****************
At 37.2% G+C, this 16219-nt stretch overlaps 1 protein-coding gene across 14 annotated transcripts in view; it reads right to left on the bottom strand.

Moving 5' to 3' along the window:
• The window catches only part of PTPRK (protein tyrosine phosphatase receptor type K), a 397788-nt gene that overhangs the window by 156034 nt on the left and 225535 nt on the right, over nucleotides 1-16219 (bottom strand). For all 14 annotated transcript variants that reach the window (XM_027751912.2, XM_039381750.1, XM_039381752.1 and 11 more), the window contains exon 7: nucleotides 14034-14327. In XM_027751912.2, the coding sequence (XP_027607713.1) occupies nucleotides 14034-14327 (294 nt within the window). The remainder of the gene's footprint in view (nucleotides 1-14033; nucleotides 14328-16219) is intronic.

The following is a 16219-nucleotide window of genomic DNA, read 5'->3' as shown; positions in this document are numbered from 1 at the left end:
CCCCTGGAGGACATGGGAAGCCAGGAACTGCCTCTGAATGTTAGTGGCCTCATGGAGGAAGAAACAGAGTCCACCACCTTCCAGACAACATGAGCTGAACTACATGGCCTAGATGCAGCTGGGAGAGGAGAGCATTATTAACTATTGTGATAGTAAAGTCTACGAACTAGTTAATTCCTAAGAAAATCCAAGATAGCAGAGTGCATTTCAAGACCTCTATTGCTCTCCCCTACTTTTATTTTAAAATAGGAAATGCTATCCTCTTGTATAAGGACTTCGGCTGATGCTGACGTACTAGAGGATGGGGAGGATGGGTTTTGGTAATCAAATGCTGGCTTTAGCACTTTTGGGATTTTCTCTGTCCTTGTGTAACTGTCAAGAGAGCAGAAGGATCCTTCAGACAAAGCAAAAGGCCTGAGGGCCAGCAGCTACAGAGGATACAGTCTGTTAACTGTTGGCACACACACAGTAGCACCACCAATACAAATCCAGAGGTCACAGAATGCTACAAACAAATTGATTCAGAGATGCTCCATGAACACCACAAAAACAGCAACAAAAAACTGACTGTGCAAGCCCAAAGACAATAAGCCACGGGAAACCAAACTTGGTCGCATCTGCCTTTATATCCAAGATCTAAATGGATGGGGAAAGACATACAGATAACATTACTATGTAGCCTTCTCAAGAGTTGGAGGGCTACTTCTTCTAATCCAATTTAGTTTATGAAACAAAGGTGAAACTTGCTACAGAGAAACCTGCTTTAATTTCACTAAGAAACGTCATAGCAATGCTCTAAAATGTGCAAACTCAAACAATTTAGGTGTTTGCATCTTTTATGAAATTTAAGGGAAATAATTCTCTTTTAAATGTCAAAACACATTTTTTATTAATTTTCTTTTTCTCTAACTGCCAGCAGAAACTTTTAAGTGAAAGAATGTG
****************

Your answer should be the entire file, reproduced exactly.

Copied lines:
At 37.2% G+C, this 16219-nt stretch overlaps 1 protein-coding gene across 14 annotated transcripts in view; it reads right to left on the bottom strand.

Moving 5' to 3' along the window:
• The window catches only part of PTPRK (protein tyrosine phosphatase receptor type K), a 397788-nt gene that overhangs the window by 156034 nt on the left and 225535 nt on the right, over nucleotides 1-16219 (bottom strand). For all 14 annotated transcript variants that reach the window (XM_027751912.2, XM_039381750.1, XM_039381752.1 and 11 more), the window contains exon 7: nucleotides 14034-14327. In XM_027751912.2, the coding sequence (XP_027607713.1) occupies nucleotides 14034-14327 (294 nt within the window). The remainder of the gene's footprint in view (nucleotides 1-14033; nucleotides 14328-16219) is intronic.

The following is a 16219-nucleotide window of genomic DNA, read 5'->3' as shown; positions in this document are numbered from 1 at the left end:
CCCCTGGAGGACATGGGAAGCCAGGAACTGCCTCTGAATGTTAGTGGCCTCATGGAGGAAGAAACAGAGTCCACCACCTTCCAGACAACATGAGCTGAACTACATGGCCTAGATGCAGCTGGGAGAGGAGAGCATTATTAACTATTGTGATAGTAAAGTCTACGAACTAGTTAATTCCTAAGAAAATCCAAGATAGCAGAGTGCATTTCAAGACCTCTATTGCTCTCCCCTACTTTTATTTTAAAATAGGAAATGCTATCCTCTTGTATAAGGACTTCGGCTGATGCTGACGTACTAGAGGATGGGGAGGATGGGTTTTGGTAATCAAATGCTGGCTTTAGCACTTTTGGGATTTTCTCTGTCCTTGTGTAACTGTCAAGAGAGCAGAAGGATCCTTCAGACAAAGCAAAAGGCCTGAGGGCCAGCAGCTACAGAGGATACAGTCTGTTAACTGTTGGCACACACACAGTAGCACCACCAATACAAATCCAGAGGTCACAGAATGCTACAAACAAATTGATTCAGAGATGCTCCATGAACACCACAAAAACAGCAACAAAAAACTGACTGTGCAAGCCCAAAGACAATAAGCCACGGGAAACCAAACTTGGTCGCATCTGCCTTTATATCCAAGATCTAAATGGATGGGGAAAGACATACAGATAACATTACTATGTAGCCTTCTCAAGAGTTGGAGGGCTACTTCTTCTAATCCAATTTAGTTTATGAAACAAAGGTGAAACTTGCTACAGAGAAACCTGCTTTAATTTCACTAAGAAACGTCATAGCAATGCTCTAAAATGTGCAAACTCAAACAATTTAGGTGTTTGCATCTTTTATGAAATTTAAGGGAAATAATTCTCTTTTAAATGTCAAAACACATTTTTTATTAATTTTCTTTTTCTCTAACTGCCAGCAGAAACTTTTAAGTGAAAGAATGTG